The Finance Committee of the Evanston/Skokie School District 65 Monday approved a balanced tentative budget for the 2016-2017 fiscal year—its 15th in a row—but warned that its winning streak was unlikely to last much longer.
Technically, it voted to put the new budget on public display in advance of a public hearing scheduled for Sept. 26. State law requires a final vote by the board before the end of September.
The new budget is not unlike last year’s budget in that revenues and expenses are each projected to rise by a mere 2 percent, to around $114 million, resulting in a surplus of $79,000.
But unless drastic changes are made, the district projects a deficit the following year of nearly $10 million, rising to more than $25 million by the 2020-2021 year.
By then, the district’s fund balance, currently at $22 million, will have completely evaporated.
The agency that rates their bonds, the committee was told by the district’s finance staff, insists that current good practice would require a fund balance of $25 million in order to cope with unexpected contingencies.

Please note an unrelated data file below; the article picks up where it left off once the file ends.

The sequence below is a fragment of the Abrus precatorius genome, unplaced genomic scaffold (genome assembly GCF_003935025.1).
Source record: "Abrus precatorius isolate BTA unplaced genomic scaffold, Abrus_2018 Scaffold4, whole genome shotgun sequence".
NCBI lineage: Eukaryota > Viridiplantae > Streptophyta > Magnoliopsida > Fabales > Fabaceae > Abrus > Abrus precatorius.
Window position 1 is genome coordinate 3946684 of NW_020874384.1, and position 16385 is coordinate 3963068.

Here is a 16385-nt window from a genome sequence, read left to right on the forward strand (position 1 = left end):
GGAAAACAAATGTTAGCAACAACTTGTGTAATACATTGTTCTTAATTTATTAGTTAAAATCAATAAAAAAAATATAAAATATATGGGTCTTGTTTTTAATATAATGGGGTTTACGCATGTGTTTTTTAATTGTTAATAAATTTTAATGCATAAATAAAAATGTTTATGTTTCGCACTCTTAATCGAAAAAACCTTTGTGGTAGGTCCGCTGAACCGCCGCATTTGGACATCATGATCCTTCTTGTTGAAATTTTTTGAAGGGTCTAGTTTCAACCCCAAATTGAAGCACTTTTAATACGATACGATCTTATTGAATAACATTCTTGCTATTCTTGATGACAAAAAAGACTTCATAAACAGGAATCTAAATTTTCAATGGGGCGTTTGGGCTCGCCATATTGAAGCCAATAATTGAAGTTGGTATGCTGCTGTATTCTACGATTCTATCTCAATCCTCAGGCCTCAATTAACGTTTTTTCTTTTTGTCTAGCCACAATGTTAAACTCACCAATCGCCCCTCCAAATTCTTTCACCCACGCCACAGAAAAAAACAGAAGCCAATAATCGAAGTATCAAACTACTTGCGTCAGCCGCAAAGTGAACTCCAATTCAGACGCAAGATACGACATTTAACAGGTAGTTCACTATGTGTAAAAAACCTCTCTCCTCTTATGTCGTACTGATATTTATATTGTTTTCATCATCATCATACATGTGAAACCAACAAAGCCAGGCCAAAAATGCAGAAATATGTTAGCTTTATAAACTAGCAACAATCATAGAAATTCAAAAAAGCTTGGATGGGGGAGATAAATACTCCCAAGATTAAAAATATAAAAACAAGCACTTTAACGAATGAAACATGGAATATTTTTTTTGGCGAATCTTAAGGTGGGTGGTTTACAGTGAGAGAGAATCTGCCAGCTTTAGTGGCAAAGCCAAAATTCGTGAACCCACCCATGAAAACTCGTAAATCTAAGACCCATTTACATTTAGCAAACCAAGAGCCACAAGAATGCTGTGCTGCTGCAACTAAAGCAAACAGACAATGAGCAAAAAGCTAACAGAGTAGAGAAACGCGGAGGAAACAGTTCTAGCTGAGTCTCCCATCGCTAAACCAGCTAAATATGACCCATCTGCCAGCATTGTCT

Those dire predictions are based upon the district’s guess about what the state legislature will do as it contemplates restructuring the state aid formula for education.
For one thing, the state is contemplating a shift of pension obligations from the state to the individual school districts. And for another, it is proposing to shift aid from wealthier communities to those with lower family incomes.
Property tax caps that are tied to the consumer price index pose an additional problem, as the country experiences low inflation rates.
Put all those factors together and they threaten the district’s ability “to maintain the level of service and quality education that everyone here is committed to,” in the words of Finance Committee Chairman Richard Rykhus.
The new budget is scheduled for publication on Aug. 25 “in a newspaper of general circulation within the district.”